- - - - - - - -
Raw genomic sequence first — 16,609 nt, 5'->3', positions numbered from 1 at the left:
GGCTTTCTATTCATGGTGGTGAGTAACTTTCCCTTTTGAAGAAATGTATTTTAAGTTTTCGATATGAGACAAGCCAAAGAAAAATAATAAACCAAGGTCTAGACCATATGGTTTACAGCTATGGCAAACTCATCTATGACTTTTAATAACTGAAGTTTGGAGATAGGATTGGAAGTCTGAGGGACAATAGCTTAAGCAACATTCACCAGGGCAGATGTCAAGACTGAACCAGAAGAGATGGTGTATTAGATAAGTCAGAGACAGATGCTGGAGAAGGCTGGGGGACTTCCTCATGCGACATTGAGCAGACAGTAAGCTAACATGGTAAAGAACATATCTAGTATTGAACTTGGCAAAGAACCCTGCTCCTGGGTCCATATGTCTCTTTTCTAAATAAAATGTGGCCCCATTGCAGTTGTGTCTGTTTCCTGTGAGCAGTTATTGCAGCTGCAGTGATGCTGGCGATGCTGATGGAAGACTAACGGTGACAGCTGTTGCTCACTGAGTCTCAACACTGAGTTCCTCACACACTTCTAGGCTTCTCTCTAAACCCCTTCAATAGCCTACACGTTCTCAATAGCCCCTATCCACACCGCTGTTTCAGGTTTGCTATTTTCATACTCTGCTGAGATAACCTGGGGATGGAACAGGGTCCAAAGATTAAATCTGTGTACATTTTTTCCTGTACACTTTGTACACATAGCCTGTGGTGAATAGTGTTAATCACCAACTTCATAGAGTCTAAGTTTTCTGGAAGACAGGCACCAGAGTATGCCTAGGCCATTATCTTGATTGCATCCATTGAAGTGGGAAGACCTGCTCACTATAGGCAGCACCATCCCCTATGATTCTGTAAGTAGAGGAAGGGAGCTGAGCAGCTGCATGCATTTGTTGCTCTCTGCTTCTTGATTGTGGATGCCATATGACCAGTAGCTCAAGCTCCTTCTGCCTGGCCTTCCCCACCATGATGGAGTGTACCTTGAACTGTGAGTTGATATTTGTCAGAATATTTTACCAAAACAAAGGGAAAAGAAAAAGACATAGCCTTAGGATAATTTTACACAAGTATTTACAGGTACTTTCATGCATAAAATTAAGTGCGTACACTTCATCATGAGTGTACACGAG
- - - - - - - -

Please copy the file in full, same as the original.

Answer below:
Raw genomic sequence first — 16,609 nt, 5'->3', positions numbered from 1 at the left:
GGCTTTCTATTCATGGTGGTGAGTAACTTTCCCTTTTGAAGAAATGTATTTTAAGTTTTCGATATGAGACAAGCCAAAGAAAAATAATAAACCAAGGTCTAGACCATATGGTTTACAGCTATGGCAAACTCATCTATGACTTTTAATAACTGAAGTTTGGAGATAGGATTGGAAGTCTGAGGGACAATAGCTTAAGCAACATTCACCAGGGCAGATGTCAAGACTGAACCAGAAGAGATGGTGTATTAGATAAGTCAGAGACAGATGCTGGAGAAGGCTGGGGGACTTCCTCATGCGACATTGAGCAGACAGTAAGCTAACATGGTAAAGAACATATCTAGTATTGAACTTGGCAAAGAACCCTGCTCCTGGGTCCATATGTCTCTTTTCTAAATAAAATGTGGCCCCATTGCAGTTGTGTCTGTTTCCTGTGAGCAGTTATTGCAGCTGCAGTGATGCTGGCGATGCTGATGGAAGACTAACGGTGACAGCTGTTGCTCACTGAGTCTCAACACTGAGTTCCTCACACACTTCTAGGCTTCTCTCTAAACCCCTTCAATAGCCTACACGTTCTCAATAGCCCCTATCCACACCGCTGTTTCAGGTTTGCTATTTTCATACTCTGCTGAGATAACCTGGGGATGGAACAGGGTCCAAAGATTAAATCTGTGTACATTTTTTCCTGTACACTTTGTACACATAGCCTGTGGTGAATAGTGTTAATCACCAACTTCATAGAGTCTAAGTTTTCTGGAAGACAGGCACCAGAGTATGCCTAGGCCATTATCTTGATTGCATCCATTGAAGTGGGAAGACCTGCTCACTATAGGCAGCACCATCCCCTATGATTCTGTAAGTAGAGGAAGGGAGCTGAGCAGCTGCATGCATTTGTTGCTCTCTGCTTCTTGATTGTGGATGCCATATGACCAGTAGCTCAAGCTCCTTCTGCCTGGCCTTCCCCACCATGATGGAGTGTACCTTGAACTGTGAGTTGATATTTGTCAGAATATTTTACCAAAACAAAGGGAAAAGAAAAAGACATAGCCTTAGGATAATTTTACACAAGTATTTACAGGTACTTTCATGCATAAAATTAAGTGCGTACACTTCATCATGAGTGTACACGAG